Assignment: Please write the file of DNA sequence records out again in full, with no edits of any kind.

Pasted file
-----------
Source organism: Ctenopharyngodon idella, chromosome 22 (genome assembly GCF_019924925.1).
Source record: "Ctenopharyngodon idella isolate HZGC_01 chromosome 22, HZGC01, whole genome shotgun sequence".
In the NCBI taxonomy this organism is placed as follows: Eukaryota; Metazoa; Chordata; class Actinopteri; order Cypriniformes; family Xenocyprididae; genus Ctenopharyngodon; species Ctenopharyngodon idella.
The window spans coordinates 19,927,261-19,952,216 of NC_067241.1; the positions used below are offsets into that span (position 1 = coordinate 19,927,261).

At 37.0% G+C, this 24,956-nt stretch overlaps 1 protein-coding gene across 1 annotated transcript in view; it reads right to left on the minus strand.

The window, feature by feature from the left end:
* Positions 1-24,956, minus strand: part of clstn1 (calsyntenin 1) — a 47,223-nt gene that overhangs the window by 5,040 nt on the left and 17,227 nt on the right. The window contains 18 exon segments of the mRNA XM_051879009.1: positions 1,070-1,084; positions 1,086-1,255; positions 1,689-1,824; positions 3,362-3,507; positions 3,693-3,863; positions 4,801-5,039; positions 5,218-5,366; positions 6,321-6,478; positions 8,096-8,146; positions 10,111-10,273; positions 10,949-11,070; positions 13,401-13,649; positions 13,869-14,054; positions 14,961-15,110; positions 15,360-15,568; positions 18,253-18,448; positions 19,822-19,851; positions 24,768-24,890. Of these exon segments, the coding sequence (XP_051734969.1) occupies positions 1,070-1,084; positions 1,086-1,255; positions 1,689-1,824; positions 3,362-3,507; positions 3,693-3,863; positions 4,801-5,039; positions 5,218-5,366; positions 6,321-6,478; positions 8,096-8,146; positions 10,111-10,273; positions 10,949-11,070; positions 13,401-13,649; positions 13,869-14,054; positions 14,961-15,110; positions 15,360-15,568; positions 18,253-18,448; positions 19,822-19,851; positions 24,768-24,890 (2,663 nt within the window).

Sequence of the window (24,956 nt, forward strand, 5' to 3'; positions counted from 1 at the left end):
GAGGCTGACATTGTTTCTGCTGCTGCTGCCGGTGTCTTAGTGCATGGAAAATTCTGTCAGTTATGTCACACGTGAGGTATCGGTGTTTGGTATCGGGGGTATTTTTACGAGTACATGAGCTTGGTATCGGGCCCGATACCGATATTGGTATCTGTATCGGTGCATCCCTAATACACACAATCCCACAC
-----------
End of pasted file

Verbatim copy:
Source organism: Ctenopharyngodon idella, chromosome 22 (genome assembly GCF_019924925.1).
Source record: "Ctenopharyngodon idella isolate HZGC_01 chromosome 22, HZGC01, whole genome shotgun sequence".
In the NCBI taxonomy this organism is placed as follows: Eukaryota; Metazoa; Chordata; class Actinopteri; order Cypriniformes; family Xenocyprididae; genus Ctenopharyngodon; species Ctenopharyngodon idella.
The window spans coordinates 19,927,261-19,952,216 of NC_067241.1; the positions used below are offsets into that span (position 1 = coordinate 19,927,261).

At 37.0% G+C, this 24,956-nt stretch overlaps 1 protein-coding gene across 1 annotated transcript in view; it reads right to left on the minus strand.

The window, feature by feature from the left end:
* Positions 1-24,956, minus strand: part of clstn1 (calsyntenin 1) — a 47,223-nt gene that overhangs the window by 5,040 nt on the left and 17,227 nt on the right. The window contains 18 exon segments of the mRNA XM_051879009.1: positions 1,070-1,084; positions 1,086-1,255; positions 1,689-1,824; positions 3,362-3,507; positions 3,693-3,863; positions 4,801-5,039; positions 5,218-5,366; positions 6,321-6,478; positions 8,096-8,146; positions 10,111-10,273; positions 10,949-11,070; positions 13,401-13,649; positions 13,869-14,054; positions 14,961-15,110; positions 15,360-15,568; positions 18,253-18,448; positions 19,822-19,851; positions 24,768-24,890. Of these exon segments, the coding sequence (XP_051734969.1) occupies positions 1,070-1,084; positions 1,086-1,255; positions 1,689-1,824; positions 3,362-3,507; positions 3,693-3,863; positions 4,801-5,039; positions 5,218-5,366; positions 6,321-6,478; positions 8,096-8,146; positions 10,111-10,273; positions 10,949-11,070; positions 13,401-13,649; positions 13,869-14,054; positions 14,961-15,110; positions 15,360-15,568; positions 18,253-18,448; positions 19,822-19,851; positions 24,768-24,890 (2,663 nt within the window).

Sequence of the window (24,956 nt, forward strand, 5' to 3'; positions counted from 1 at the left end):
GAGGCTGACATTGTTTCTGCTGCTGCTGCCGGTGTCTTAGTGCATGGAAAATTCTGTCAGTTATGTCACACGTGAGGTATCGGTGTTTGGTATCGGGGGTATTTTTACGAGTACATGAGCTTGGTATCGGGCCCGATACCGATATTGGTATCTGTATCGGTGCATCCCTAATACACACAATCCCACAC